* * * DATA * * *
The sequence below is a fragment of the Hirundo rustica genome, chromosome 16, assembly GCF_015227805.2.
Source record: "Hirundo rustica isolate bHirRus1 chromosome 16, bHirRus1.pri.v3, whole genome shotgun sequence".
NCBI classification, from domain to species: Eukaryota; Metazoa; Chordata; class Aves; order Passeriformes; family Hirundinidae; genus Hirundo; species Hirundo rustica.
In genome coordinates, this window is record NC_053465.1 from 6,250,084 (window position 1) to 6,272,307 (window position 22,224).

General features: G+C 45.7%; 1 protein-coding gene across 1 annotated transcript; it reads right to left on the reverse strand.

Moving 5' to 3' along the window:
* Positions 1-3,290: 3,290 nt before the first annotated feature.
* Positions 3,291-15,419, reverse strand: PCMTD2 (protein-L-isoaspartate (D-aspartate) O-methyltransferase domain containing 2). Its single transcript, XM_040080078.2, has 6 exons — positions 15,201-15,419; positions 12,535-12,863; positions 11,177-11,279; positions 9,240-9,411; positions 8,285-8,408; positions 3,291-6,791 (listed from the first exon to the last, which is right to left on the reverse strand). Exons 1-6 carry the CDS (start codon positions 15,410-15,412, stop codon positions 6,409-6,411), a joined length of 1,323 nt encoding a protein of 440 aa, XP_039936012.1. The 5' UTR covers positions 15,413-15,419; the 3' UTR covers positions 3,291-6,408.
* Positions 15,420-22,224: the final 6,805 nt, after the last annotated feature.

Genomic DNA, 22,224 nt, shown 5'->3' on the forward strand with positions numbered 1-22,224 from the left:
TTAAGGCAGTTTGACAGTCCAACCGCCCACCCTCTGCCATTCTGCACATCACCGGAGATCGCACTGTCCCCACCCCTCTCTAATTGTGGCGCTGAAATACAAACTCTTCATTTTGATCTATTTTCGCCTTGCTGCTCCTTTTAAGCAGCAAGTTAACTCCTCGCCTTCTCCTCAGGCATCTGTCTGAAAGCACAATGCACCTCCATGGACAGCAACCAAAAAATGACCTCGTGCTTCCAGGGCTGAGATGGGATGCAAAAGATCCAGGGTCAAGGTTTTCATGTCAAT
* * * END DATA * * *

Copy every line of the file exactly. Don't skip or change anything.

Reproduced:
The sequence below is a fragment of the Hirundo rustica genome, chromosome 16, assembly GCF_015227805.2.
Source record: "Hirundo rustica isolate bHirRus1 chromosome 16, bHirRus1.pri.v3, whole genome shotgun sequence".
NCBI classification, from domain to species: Eukaryota; Metazoa; Chordata; class Aves; order Passeriformes; family Hirundinidae; genus Hirundo; species Hirundo rustica.
In genome coordinates, this window is record NC_053465.1 from 6,250,084 (window position 1) to 6,272,307 (window position 22,224).

General features: G+C 45.7%; 1 protein-coding gene across 1 annotated transcript; it reads right to left on the reverse strand.

Moving 5' to 3' along the window:
* Positions 1-3,290: 3,290 nt before the first annotated feature.
* Positions 3,291-15,419, reverse strand: PCMTD2 (protein-L-isoaspartate (D-aspartate) O-methyltransferase domain containing 2). Its single transcript, XM_040080078.2, has 6 exons — positions 15,201-15,419; positions 12,535-12,863; positions 11,177-11,279; positions 9,240-9,411; positions 8,285-8,408; positions 3,291-6,791 (listed from the first exon to the last, which is right to left on the reverse strand). Exons 1-6 carry the CDS (start codon positions 15,410-15,412, stop codon positions 6,409-6,411), a joined length of 1,323 nt encoding a protein of 440 aa, XP_039936012.1. The 5' UTR covers positions 15,413-15,419; the 3' UTR covers positions 3,291-6,408.
* Positions 15,420-22,224: the final 6,805 nt, after the last annotated feature.

Genomic DNA, 22,224 nt, shown 5'->3' on the forward strand with positions numbered 1-22,224 from the left:
TTAAGGCAGTTTGACAGTCCAACCGCCCACCCTCTGCCATTCTGCACATCACCGGAGATCGCACTGTCCCCACCCCTCTCTAATTGTGGCGCTGAAATACAAACTCTTCATTTTGATCTATTTTCGCCTTGCTGCTCCTTTTAAGCAGCAAGTTAACTCCTCGCCTTCTCCTCAGGCATCTGTCTGAAAGCACAATGCACCTCCATGGACAGCAACCAAAAAATGACCTCGTGCTTCCAGGGCTGAGATGGGATGCAAAAGATCCAGGGTCAAGGTTTTCATGTCAAT